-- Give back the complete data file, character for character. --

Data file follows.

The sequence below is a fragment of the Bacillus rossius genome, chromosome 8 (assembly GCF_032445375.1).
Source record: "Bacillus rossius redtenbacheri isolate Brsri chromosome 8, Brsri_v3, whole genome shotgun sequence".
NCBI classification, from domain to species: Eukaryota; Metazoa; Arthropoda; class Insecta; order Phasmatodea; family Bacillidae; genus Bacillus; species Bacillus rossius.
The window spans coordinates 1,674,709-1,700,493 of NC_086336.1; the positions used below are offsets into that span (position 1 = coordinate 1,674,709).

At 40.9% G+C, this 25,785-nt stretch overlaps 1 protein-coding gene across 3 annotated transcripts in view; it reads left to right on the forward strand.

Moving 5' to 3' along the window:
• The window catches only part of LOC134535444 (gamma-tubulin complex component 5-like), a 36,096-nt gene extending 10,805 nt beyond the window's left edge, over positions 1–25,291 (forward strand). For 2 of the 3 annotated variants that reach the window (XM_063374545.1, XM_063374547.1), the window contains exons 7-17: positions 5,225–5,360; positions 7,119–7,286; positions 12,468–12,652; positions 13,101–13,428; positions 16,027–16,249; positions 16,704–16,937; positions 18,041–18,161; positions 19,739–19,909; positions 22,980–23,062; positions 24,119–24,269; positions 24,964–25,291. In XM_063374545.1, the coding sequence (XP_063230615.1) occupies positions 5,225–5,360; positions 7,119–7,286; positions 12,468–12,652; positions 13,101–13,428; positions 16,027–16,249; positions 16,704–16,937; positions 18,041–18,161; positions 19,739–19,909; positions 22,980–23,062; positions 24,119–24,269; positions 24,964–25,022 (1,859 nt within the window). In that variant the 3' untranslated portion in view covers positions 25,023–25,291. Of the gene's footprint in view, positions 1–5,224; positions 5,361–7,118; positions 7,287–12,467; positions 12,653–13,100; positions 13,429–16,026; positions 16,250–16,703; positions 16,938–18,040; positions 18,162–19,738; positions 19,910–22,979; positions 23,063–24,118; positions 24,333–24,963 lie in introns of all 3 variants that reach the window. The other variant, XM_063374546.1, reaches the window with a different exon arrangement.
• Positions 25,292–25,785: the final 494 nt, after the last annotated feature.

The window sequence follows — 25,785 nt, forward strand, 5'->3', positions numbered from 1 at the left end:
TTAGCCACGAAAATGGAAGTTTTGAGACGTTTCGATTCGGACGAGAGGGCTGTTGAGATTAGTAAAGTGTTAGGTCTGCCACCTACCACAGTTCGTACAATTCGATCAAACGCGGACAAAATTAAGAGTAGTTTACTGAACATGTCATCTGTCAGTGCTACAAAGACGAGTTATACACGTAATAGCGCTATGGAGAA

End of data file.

The sequence below is a fragment of the Bacillus rossius genome, chromosome 8 (assembly GCF_032445375.1).
Source record: "Bacillus rossius redtenbacheri isolate Brsri chromosome 8, Brsri_v3, whole genome shotgun sequence".
NCBI classification, from domain to species: Eukaryota; Metazoa; Arthropoda; class Insecta; order Phasmatodea; family Bacillidae; genus Bacillus; species Bacillus rossius.
The window spans coordinates 1,674,709-1,700,493 of NC_086336.1; the positions used below are offsets into that span (position 1 = coordinate 1,674,709).

At 40.9% G+C, this 25,785-nt stretch overlaps 1 protein-coding gene across 3 annotated transcripts in view; it reads left to right on the forward strand.

Moving 5' to 3' along the window:
• The window catches only part of LOC134535444 (gamma-tubulin complex component 5-like), a 36,096-nt gene extending 10,805 nt beyond the window's left edge, over positions 1–25,291 (forward strand). For 2 of the 3 annotated variants that reach the window (XM_063374545.1, XM_063374547.1), the window contains exons 7-17: positions 5,225–5,360; positions 7,119–7,286; positions 12,468–12,652; positions 13,101–13,428; positions 16,027–16,249; positions 16,704–16,937; positions 18,041–18,161; positions 19,739–19,909; positions 22,980–23,062; positions 24,119–24,269; positions 24,964–25,291. In XM_063374545.1, the coding sequence (XP_063230615.1) occupies positions 5,225–5,360; positions 7,119–7,286; positions 12,468–12,652; positions 13,101–13,428; positions 16,027–16,249; positions 16,704–16,937; positions 18,041–18,161; positions 19,739–19,909; positions 22,980–23,062; positions 24,119–24,269; positions 24,964–25,022 (1,859 nt within the window). In that variant the 3' untranslated portion in view covers positions 25,023–25,291. Of the gene's footprint in view, positions 1–5,224; positions 5,361–7,118; positions 7,287–12,467; positions 12,653–13,100; positions 13,429–16,026; positions 16,250–16,703; positions 16,938–18,040; positions 18,162–19,738; positions 19,910–22,979; positions 23,063–24,118; positions 24,333–24,963 lie in introns of all 3 variants that reach the window. The other variant, XM_063374546.1, reaches the window with a different exon arrangement.
• Positions 25,292–25,785: the final 494 nt, after the last annotated feature.

The window sequence follows — 25,785 nt, forward strand, 5'->3', positions numbered from 1 at the left end:
TTAGCCACGAAAATGGAAGTTTTGAGACGTTTCGATTCGGACGAGAGGGCTGTTGAGATTAGTAAAGTGTTAGGTCTGCCACCTACCACAGTTCGTACAATTCGATCAAACGCGGACAAAATTAAGAGTAGTTTACTGAACATGTCATCTGTCAGTGCTACAAAGACGAGTTATACACGTAATAGCGCTATGGAGAA